Clock Ticking for Lake Arbor Residents Looking for New Place to Live
CHARLOTTE, N.C. – The clock is ticking for hundreds of residents at a West Charlotte apartment complex.
People living in 78 units at the Lake Arbor Apartments must be out by Saturday – but many still don’t know where they’ll go.
“They just throwing you out of your apartments over there. It’s not right, it’s not right,” says former resident Jasmine Johnson.
She came home to a padlock in July and hasn’t had a permanent home since.
“It’s hard when you don’t know where you’re going to sleep at night. It’s hard when you don’t know how you’re going to feed your child and stuff like that,” Johnson explains.
Now she’s worried about 78 more families being forced to leave Lake Arbor on Saturday. The owner plans to “rehabilitate” the complex after months of complaints about poor conditions.
Residents say they’ve applied for emergency housing help but haven’t heard back.
“This is a public health crisis. We have children in CMS who are losing their homes on the very first week of school,” says activist Bree Newsome Bass.
Members of the Housing Justice Coalition rallied on Wednesday night. They’re looking for people to help move residents or find them places to live.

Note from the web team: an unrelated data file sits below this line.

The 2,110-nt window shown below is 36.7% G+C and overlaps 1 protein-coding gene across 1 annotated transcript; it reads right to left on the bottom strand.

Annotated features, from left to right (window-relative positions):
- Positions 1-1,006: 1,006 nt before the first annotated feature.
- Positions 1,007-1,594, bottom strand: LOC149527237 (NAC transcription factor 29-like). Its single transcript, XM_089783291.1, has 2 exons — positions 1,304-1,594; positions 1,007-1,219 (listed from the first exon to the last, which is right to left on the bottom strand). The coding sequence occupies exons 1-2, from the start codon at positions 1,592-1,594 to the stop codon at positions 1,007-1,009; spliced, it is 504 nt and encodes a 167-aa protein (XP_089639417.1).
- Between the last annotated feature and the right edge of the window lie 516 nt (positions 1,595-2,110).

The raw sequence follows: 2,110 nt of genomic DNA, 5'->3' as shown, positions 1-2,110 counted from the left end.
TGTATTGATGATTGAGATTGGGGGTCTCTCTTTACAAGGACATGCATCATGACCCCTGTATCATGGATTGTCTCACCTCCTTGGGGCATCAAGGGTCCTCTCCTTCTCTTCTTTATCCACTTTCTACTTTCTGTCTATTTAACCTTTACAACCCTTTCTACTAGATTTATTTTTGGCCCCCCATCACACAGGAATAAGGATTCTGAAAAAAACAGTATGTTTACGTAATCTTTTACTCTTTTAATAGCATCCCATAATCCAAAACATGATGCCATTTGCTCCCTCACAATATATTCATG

A nearby motel, the Southern Comfort Inn, is offering discounted rates to former Lake Arbor residents.
General Manager Traci Canterbury worries about what will happen to people there.
“The shelters are full. It’s really hard to get shelters, especially families who have kids. You don’t want to see them on the street,” Canterbury explains.
She knows the affordable housing crisis firsthand, with so many people being forced to move into motels.
“If you’re making $741 a month and you’re on fixed income, where are you going to move to? There’s no housing in Charlotte that you can move to,” Canterbury says.
It’s not the first displacement issue in Charlotte. In 2013, hundreds of families were given short notice to leave the former Silver Oak Apartments in East Charlotte, which were replaced with luxury apartments.
Advocates say this type of thing should not happen in Charlotte.
“We have to stop this pattern. And stop people being pushed out,” Bass says.